Nanyang Technological University (NTU) researcher has found a drug which is claimed to be the most effective substance to kill Buruli ulcer-causing bacteria.
A rare and exotic bacterial infection of the skin and soft tissue, called Buruli ulcer is classified as a neglected tropical disease. It is a flesh-eating infectious disease which is very common in West and Central Africa, as well as in Japan and in Australia, and some increasing number of cases have been reported since 2013.
Microbiologist Associate Professor Kevin Pethe of NTU's Lee Kong Chian School of Medicine has found the drug candidate, Q203, in phase II clinical trials for the treatment of tuberculosis, which is caused by Mycobacterium tuberculosis.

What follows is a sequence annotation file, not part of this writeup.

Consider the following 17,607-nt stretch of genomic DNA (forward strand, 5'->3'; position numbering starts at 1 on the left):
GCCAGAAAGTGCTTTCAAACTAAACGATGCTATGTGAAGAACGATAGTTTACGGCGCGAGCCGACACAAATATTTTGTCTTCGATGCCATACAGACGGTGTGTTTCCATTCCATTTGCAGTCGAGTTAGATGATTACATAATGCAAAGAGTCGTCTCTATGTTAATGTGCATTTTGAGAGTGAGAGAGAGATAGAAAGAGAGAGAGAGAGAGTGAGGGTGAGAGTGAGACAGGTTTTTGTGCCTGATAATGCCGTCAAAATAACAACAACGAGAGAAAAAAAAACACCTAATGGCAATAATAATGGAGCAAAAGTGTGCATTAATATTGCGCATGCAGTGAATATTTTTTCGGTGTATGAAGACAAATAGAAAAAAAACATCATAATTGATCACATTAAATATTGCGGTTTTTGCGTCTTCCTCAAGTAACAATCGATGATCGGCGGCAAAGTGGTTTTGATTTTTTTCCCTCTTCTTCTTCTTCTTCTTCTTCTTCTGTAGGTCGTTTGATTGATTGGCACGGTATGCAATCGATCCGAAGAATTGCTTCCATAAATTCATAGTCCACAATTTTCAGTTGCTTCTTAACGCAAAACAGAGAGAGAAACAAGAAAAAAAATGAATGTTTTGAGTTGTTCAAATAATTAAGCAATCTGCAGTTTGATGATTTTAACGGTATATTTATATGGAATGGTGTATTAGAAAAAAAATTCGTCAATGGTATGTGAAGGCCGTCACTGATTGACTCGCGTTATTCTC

Prof Pethe suspected that the Q203 could also be used to treat Buruli ulcer, which is caused by the closely-related Mycobacterium ulcerans.
In his study, Prof Pethe clearly stated that Q203 is highly effective against Buruli ulcer-causing bacteria, even at low doses.
In term of the further use of this drug candidate, researchers are also trying to use it to treat leprosy, a disease highly endemic in India, Indonesia and other Asian regions. It should be noted that this particular disease is caused by yet another closely related bacterium, Mycobacterium leprae.
The recent study, "Targeting the Mycobacterium ulcerans cytochrome bc1:aa3 for the treatment of Buruli ulcer", was published in Nature Communications.